In his State of Union 2019 speech, US President Donald Trump has announced plans to enhance the US Armed Forces by increasing the Pentagon’s defence budget and re-examining its relationship with foreign nations.
So far, the Trump administration has approved two defence budget increases, initially to $700bn last year, and to $717bn this year.
Trump reiterated in his address that non-US members of NATO were raising their defence budget to take some financial pressure off the US.
Trump said in his State of Union 2019 speech: “We are also getting other nations to pay their fair share. For years, the United States was being treated very unfairly by NATO, but now we have secured a $100bn increase in defence spending from NATO allies.”
In January 2019, NATO secretary general Jens Stoltenberg announced that non-US members will increase their defence spending by $100bn.
US spending as a proportion of NATO’s overall spending has fallen in recent years, despite the US pouring more dollars into the organisation since 2014. The US’s defence budget fell from 4.78% of its gross domestic product (GDP) in 2011 to 3.5% in 2019.
Acting Secretary of Defense Patrick Shanahan said: “In his State of Union address tonight, President Trump reaffirmed his unwavering commitment to support our troops and to protect American national security interests at home and abroad. Under President Trump’s leadership, we are focused on the full implementation of the National Defense Strategy: increasing lethality, strengthening alliances and partnerships, and reforming the way we do business.”
INF treaty withdrawal
Another theme in Trump’s State of Union 2019 was the president’s withdrawal from the Intermediate-Range Nuclear Forces Treaty (INF), citing Russian violations as the reason for the US pulling out of the treaty.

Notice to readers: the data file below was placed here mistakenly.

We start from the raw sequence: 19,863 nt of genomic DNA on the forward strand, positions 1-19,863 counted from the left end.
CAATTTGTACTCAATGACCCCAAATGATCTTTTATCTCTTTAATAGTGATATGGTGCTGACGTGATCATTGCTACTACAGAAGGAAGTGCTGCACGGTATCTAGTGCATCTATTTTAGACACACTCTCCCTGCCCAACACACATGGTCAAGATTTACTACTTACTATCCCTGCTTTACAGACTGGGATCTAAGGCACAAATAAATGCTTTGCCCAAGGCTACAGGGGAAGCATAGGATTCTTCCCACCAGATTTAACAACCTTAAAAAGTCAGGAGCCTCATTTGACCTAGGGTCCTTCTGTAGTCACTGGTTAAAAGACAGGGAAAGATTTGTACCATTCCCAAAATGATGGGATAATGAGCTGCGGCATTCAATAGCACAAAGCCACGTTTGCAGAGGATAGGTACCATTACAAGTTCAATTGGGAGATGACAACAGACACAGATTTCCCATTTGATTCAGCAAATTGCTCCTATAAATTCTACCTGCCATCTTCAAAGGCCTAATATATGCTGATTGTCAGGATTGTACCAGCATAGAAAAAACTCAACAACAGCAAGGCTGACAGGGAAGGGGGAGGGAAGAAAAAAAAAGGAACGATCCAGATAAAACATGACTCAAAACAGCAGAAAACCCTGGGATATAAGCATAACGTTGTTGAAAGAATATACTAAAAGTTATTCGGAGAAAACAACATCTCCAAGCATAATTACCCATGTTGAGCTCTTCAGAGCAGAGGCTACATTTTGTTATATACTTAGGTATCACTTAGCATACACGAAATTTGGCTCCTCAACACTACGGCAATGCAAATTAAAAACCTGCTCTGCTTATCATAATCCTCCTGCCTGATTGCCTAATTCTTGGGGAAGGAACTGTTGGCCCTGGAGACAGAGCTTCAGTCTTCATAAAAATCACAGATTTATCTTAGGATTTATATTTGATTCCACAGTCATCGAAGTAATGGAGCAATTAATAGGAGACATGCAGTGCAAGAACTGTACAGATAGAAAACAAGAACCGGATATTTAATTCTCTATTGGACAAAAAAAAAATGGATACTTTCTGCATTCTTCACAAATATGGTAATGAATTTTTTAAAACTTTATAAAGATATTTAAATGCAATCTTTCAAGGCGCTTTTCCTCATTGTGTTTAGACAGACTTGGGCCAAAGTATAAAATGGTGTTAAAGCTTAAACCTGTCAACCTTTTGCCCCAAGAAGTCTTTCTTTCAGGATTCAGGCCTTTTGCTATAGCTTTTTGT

Trump said: “Decades ago the US entered into a treaty with Russia in which we agreed to limit and reduce our missile capabilities. While we followed the agreement to the letter, Russia repeatedly violated its terms. That is why I announced that the US is officially withdrawing from the Intermediate-Range Nuclear Forces [INF] Treaty.
“As part of our military build-up, the US is developing a state-of-the-art missile defence system. Under my administration, we will never apologise for advancing America’s interests.”
NATO responded to the US’s withdrawal by urging Russia to uphold the INF Treaty.
In a joint statement released on 4 December 2018, NATO said: “Russia’s violation of the INF Treaty erodes the foundations of effective arms control and undermines Allied security. This is part of Russia’s broader pattern of behaviour that is intended to weaken the overall Euro-Atlantic security architecture.
“We call on Russia to return urgently to full and verifiable compliance. It is now up to Russia to preserve the INF Treaty.”
In response, Russian President Vladimir Putin said that Russia had not violated the treaty, but it will begin developing new missiles while the INF Treaty is suspended.